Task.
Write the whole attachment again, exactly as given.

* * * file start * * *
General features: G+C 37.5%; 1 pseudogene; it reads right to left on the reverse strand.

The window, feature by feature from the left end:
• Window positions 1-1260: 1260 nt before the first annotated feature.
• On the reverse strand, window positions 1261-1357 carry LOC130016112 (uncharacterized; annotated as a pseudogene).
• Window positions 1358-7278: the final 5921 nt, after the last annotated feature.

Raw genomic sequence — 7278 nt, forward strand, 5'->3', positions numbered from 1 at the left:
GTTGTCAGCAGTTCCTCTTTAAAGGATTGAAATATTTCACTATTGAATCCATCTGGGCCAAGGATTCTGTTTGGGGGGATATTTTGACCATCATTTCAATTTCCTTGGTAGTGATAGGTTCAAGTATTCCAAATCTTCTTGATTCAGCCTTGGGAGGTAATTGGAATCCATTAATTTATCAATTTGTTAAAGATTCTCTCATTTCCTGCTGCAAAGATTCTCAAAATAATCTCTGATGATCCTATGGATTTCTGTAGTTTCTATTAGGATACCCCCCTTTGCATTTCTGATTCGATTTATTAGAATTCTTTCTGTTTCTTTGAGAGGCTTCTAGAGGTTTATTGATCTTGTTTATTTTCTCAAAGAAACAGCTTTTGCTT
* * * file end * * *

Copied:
General features: G+C 37.5%; 1 pseudogene; it reads right to left on the reverse strand.

The window, feature by feature from the left end:
• Window positions 1-1260: 1260 nt before the first annotated feature.
• On the reverse strand, window positions 1261-1357 carry LOC130016112 (uncharacterized; annotated as a pseudogene).
• Window positions 1358-7278: the final 5921 nt, after the last annotated feature.

Raw genomic sequence — 7278 nt, forward strand, 5'->3', positions numbered from 1 at the left:
GTTGTCAGCAGTTCCTCTTTAAAGGATTGAAATATTTCACTATTGAATCCATCTGGGCCAAGGATTCTGTTTGGGGGGATATTTTGACCATCATTTCAATTTCCTTGGTAGTGATAGGTTCAAGTATTCCAAATCTTCTTGATTCAGCCTTGGGAGGTAATTGGAATCCATTAATTTATCAATTTGTTAAAGATTCTCTCATTTCCTGCTGCAAAGATTCTCAAAATAATCTCTGATGATCCTATGGATTTCTGTAGTTTCTATTAGGATACCCCCCTTTGCATTTCTGATTCGATTTATTAGAATTCTTTCTGTTTCTTTGAGAGGCTTCTAGAGGTTTATTGATCTTGTTTATTTTCTCAAAGAAACAGCTTTTGCTT